4. Safflower This is also a good all-around seed. An added inducement is that squirrels don’t seem to care for it. Test with your own squirrels to make sure though. This varies around the country. Blackbirds, Grackles and Starlings don’t like it either.
  5. Milo or Sorghum This is a good seed for ground feeders. Western birds such as Steller Jays, Western Scrub Jays and different quails like milo. You could also be feeding doves, pigeons, cowbirds and starlings if you use it. It is a BB size red grass seed. Because of its bulk, it tends to make up a large part of cheap bird seed mixes as a filler. The problem with that is that few songbirds other than those in the west will eat it. Many songbirds can’t even digest it. If you are in the right area and have the right birds, it’s a good thing, but be careful that you don’t use it for the wrong birds. It will just go to waste, rot on the ground and cause you the headache of cleaning it up.

Filler Seeds Besides milo, there are other seeds that are added to cheap seed mixes that songbirds don’t touch. It is a waste to even buy the mixes that have these seeds. Some filler seeds are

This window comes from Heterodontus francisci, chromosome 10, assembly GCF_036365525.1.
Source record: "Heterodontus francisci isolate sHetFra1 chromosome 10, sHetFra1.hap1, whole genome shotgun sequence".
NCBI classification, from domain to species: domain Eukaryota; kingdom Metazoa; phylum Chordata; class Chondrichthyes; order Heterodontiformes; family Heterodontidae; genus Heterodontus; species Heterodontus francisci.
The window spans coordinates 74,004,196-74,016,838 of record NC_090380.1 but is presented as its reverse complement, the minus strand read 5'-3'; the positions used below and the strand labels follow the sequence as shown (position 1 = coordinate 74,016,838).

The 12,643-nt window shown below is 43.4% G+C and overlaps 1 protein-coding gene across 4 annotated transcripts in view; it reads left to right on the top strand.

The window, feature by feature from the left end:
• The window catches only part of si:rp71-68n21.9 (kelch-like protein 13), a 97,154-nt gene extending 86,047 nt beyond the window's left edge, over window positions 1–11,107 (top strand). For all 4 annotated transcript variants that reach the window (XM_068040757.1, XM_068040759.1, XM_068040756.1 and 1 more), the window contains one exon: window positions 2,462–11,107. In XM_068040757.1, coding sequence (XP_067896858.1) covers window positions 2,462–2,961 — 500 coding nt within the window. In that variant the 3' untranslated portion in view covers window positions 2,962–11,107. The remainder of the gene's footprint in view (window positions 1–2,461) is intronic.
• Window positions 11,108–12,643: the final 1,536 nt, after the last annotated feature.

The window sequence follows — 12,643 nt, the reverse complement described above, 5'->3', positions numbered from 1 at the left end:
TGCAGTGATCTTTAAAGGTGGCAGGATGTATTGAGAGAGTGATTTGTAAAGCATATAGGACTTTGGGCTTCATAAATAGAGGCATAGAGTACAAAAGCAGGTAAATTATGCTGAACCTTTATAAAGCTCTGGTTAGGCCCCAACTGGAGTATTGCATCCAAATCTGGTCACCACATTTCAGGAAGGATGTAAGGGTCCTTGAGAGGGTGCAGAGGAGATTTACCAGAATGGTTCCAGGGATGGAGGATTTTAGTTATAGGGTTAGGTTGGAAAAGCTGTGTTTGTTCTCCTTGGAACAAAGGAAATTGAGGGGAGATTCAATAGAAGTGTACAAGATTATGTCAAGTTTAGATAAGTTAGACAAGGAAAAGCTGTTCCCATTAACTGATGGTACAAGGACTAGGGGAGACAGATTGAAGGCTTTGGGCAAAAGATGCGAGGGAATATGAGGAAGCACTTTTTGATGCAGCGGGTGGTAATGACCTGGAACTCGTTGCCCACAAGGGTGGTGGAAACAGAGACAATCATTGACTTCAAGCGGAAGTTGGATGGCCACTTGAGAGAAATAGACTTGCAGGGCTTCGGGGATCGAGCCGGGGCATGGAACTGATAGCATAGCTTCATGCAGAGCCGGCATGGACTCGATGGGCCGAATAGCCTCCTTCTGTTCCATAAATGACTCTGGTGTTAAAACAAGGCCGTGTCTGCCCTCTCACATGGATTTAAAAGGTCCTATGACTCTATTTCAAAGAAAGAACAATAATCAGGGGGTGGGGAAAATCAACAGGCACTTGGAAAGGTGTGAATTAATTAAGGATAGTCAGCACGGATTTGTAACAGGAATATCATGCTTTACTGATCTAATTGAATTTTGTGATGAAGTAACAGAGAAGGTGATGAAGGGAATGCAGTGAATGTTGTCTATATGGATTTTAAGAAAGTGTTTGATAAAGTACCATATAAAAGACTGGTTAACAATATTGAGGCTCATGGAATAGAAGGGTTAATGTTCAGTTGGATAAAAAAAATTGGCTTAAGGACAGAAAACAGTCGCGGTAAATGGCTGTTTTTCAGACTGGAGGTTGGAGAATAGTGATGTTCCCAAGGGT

• Golden Millet
  • Red Millet
  • Flax
  • Rapeseed
  • Canary seed
  • Cracked Corn
  • Weed seeds

There are birds that like these, but they are not the ones most backyard birders will want to attract. Avoid seed mixes that have any of these ingredients.

A Word About Storage

When storing seeds, keep them in a clean dry container that will protect them from bugs, rodents and moisture. However, you may notice a silky webbing growing in your containers and then larva wiggling about even in good containers. This isn't your fault. Your seeds were infected before you bought them. The birds won't turn their beaks away from extra protein, but you may have bought old seed, and therefore stale and possibly bad feed. That is another reason for backyard birders not to over buy.

If you want to avoid old seed, you need to know what to look for. See Melissa Mayntz's article, Can Bird Seed Go Bad? to become familiar with the signs of seed spoilage. She is a birding and wild bird expert I follow.

One way I have found to deter larva hatching is to freeze my newly bought seeds for two weeks, let sit out for a few days and then freeze again for another week. This is the same grain storage principle our mothers and grandmothers used when they put extra flour and cornmeal in the freezer. Freezing will kill any eggs or larva in the grain.